The adoption of the PET scan has been most notable in the treatment of lymphomas where its incorporation into the care of Hodgkin’s and non-Hodgkin’s lymphomas is now virtually universal. PET scans have clearly impacted the way lymphomas are staged and treated, particularly those types with the potential for cure, such as classical Hodgkin’s lymphoma and large cell and/or aggressive lymphoma.
PET scans, because of their enhanced sensitivity and convenience, have almost totally replaced gallium scans. Unlike gallium scans, PET scans are routinely used in staging since the scans are able to reveal disease in normal-sized lymph nodes (on CT scan) which would otherwise have been interpreted as unremarkable.
PET scanning has altered treatment approaches as well. For instance, bulky masses, despite being sterilized of lymphoma, are often characterized by some residual mass or scar. Using conventional means, it has been difficult to determine whether the residual mass after treatment did or did not contain active disease. As a result, these masses had been routinely irradiated even if a biopsy showed scar (because of possible sampling error). Although many still advocate irradiating bulky masses, the advent of the PET scan has engendered a rethinking of this approach when no disease activity is apparent.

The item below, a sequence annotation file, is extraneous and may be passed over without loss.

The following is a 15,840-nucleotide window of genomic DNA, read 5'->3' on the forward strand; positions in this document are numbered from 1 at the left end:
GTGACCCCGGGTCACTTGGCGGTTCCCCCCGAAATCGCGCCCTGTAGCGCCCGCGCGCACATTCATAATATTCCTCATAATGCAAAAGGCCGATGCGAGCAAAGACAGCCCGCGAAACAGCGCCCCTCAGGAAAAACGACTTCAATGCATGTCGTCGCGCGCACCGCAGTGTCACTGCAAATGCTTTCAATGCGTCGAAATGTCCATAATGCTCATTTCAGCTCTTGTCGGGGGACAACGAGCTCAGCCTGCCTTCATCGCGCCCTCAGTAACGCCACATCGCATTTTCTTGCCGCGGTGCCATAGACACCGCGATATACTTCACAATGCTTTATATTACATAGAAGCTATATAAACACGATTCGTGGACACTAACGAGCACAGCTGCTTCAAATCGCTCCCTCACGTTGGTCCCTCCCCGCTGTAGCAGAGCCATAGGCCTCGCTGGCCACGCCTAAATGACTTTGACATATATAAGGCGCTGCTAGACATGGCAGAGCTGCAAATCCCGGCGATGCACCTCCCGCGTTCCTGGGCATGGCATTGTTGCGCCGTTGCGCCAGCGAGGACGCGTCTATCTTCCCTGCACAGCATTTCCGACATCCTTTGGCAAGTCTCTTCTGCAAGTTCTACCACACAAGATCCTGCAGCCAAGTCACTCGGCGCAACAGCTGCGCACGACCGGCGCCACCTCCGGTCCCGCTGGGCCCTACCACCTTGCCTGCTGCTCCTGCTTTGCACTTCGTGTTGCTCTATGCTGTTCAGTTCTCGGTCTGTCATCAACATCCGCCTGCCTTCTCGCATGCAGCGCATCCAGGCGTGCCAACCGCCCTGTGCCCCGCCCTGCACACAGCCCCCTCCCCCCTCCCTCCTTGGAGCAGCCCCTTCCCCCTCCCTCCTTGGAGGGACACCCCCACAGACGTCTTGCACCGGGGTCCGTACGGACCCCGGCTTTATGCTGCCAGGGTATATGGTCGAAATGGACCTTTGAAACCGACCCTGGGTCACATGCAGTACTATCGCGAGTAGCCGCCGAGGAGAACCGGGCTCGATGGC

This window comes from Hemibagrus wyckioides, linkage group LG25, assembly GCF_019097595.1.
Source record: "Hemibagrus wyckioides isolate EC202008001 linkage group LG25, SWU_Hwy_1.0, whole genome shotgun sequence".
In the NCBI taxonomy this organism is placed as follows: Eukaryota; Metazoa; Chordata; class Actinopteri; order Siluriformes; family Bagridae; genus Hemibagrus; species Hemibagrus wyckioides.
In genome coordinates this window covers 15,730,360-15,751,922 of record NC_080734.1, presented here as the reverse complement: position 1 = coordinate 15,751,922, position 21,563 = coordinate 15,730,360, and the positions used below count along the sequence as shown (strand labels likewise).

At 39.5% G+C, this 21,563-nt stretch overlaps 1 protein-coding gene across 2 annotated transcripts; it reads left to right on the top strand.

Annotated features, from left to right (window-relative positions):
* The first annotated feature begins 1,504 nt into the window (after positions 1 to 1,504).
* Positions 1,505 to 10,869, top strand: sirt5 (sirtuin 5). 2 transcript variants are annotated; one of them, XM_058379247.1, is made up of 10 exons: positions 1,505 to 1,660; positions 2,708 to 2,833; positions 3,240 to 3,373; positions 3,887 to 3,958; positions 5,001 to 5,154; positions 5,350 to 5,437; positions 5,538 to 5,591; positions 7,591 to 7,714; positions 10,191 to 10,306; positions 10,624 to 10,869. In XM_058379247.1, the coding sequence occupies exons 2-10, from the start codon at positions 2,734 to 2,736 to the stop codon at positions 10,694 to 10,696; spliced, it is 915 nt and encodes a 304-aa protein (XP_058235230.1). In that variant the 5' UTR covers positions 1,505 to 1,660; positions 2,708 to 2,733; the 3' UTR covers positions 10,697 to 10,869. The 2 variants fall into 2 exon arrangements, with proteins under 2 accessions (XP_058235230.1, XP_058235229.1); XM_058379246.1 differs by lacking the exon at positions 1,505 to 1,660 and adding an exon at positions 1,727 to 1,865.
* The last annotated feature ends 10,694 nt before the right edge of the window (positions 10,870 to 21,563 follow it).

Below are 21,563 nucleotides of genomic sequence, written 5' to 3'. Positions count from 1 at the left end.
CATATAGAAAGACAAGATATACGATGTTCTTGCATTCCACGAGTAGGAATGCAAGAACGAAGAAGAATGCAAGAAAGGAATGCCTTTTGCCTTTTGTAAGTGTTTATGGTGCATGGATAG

PET Scans in the Staging of Lymphoma:
Staging has an important role in the treatment of all malignancies but is critically important for patients with lymphoma. Accurate staging allows minimization of toxic therapies, such as extended-field radiation or overly aggressive chemotherapy, decreasing the risk of secondary malignancies, which exceeds 10% in several historical series of patients with early-stage Hodgkin’s disease. Patient quality of life during and after treatment may also be improved with tailored therapy defined by staging.
Most studies of PET involve patients with either Hodgkin’s disease or diffuse large B-cell non-Hodgkin’s lymphoma. PET detects more disease sites above and below the diaphragm on the staging of lymphoma than gallium scintigraphy and may have particular utility in the evaluation of the spleen. Perhaps more importantly, PET may help to characterize a residual mass on anatomic imaging following therapy as either fibrosis or residual active lymphoma. Moreover, persistently positive PET scans during and after chemotherapy appear to have a high sensitivity for predicting subsequent relapse. A negative PET scan at the end of therapy provides very favorable prognostic information.
Lymphoma Histology and FDG Uptake:
The majority of studies evaluating FDG-PET in lymphoma include patients with diffuse large B-cell non-Hodgkin’s lymphoma (NHL) or Hodgkin’s disease. There are limited data available on the role of PET in other histologies. A retrospective review of 172 patients with various types of lymphoma who underwent FDG-PET imaging was completed at the University of Pennsylvania. Only 6% of those patients had no evidence of disease on PET scans. FDG-PET accurately detected disease in patients with diffuse large B-cell NHL, mantle cell lymphoma, follicular lymphoma, and Hodgkin’s disease. PET was less reliable at detecting marginal zone lymphoma, a finding that has been confirmed by other groups, particularly in the case of extranodal marginal zone lymphomas.